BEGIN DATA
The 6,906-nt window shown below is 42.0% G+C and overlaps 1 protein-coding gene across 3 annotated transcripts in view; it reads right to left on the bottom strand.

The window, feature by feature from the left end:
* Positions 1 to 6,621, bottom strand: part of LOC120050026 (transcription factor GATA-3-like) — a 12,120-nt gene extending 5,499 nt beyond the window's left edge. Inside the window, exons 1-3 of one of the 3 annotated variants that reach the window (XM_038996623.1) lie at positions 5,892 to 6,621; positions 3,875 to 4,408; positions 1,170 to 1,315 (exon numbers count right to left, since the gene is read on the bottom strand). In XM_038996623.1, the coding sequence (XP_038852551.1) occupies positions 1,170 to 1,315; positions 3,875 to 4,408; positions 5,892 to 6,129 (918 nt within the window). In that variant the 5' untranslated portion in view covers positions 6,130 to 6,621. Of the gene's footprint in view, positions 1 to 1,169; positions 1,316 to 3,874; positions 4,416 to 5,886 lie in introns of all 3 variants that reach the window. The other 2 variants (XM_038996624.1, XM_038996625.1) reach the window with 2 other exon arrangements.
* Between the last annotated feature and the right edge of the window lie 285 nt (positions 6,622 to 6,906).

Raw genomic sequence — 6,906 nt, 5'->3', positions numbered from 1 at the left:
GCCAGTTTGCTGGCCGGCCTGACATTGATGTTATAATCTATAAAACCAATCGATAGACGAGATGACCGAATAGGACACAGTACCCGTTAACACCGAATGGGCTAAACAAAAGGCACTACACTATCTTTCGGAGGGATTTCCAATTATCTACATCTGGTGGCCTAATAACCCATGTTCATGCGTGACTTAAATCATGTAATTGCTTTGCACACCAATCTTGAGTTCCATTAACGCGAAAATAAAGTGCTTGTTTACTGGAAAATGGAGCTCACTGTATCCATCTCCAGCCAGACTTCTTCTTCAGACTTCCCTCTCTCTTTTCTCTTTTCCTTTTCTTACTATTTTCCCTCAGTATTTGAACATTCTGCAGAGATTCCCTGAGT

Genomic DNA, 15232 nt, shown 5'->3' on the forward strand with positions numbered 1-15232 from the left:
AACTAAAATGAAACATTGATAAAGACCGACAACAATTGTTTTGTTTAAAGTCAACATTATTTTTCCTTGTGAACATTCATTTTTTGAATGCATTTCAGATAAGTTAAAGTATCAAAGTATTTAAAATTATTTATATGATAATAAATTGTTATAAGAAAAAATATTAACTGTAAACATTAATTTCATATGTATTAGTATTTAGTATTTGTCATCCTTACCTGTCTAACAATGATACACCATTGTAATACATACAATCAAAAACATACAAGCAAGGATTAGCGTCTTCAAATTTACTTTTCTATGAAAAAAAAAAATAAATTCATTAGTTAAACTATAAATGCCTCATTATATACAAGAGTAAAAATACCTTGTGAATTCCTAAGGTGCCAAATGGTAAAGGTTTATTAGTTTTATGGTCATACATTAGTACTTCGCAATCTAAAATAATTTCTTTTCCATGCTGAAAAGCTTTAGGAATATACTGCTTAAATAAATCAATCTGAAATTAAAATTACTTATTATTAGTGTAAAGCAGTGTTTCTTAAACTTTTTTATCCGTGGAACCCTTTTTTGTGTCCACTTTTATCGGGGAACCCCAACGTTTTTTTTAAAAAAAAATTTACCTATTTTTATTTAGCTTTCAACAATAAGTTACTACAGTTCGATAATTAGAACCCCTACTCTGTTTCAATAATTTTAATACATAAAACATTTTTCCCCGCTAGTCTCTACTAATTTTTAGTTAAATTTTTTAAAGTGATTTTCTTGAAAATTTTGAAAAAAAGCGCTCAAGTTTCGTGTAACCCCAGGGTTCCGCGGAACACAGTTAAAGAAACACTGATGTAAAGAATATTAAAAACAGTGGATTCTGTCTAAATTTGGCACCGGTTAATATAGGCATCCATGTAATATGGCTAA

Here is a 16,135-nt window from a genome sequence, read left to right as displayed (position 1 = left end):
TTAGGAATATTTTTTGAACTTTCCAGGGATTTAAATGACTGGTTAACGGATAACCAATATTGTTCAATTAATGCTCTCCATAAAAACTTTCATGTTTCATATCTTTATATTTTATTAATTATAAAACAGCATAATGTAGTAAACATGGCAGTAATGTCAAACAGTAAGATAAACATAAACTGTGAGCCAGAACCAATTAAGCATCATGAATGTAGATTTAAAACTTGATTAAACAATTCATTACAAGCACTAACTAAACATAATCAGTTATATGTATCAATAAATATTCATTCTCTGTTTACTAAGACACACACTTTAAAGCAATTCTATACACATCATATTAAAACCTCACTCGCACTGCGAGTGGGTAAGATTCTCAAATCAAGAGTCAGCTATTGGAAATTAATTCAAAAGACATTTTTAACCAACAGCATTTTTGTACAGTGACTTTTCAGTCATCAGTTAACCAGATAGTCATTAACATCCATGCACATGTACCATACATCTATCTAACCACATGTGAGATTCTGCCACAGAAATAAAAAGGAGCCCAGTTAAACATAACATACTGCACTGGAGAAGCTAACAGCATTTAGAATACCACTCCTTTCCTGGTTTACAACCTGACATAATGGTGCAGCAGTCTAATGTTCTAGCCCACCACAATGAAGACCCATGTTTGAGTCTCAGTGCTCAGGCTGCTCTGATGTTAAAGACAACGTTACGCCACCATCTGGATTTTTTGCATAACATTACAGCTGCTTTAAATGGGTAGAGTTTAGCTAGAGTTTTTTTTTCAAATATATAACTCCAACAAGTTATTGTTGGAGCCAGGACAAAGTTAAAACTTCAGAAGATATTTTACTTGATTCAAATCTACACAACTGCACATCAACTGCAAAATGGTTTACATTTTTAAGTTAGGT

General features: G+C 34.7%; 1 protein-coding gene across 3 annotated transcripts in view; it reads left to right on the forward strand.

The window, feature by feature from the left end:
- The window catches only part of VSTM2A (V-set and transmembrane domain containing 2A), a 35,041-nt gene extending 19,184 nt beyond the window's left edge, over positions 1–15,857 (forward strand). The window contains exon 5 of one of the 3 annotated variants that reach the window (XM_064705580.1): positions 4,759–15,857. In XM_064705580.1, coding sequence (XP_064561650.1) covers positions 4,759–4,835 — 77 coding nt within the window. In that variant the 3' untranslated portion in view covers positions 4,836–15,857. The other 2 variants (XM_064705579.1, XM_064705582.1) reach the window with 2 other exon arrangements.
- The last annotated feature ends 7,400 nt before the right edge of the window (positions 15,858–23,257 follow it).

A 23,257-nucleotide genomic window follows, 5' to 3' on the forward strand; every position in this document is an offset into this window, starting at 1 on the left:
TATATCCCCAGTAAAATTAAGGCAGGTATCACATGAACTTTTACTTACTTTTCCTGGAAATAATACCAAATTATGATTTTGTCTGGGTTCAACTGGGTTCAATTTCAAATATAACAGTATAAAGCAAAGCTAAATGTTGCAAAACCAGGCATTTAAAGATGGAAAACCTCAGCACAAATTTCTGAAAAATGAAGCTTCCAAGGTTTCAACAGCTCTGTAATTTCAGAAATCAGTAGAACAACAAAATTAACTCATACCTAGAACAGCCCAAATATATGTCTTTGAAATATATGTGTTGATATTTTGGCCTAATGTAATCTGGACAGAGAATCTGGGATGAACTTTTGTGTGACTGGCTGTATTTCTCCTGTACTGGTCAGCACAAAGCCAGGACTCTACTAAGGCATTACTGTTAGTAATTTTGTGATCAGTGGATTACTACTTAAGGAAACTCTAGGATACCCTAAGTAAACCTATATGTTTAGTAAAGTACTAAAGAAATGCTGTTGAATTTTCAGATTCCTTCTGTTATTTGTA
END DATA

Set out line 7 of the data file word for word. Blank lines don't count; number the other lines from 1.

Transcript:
Genomic DNA, 15232 nt, shown 5'->3' on the forward strand with positions numbered 1-15232 from the left: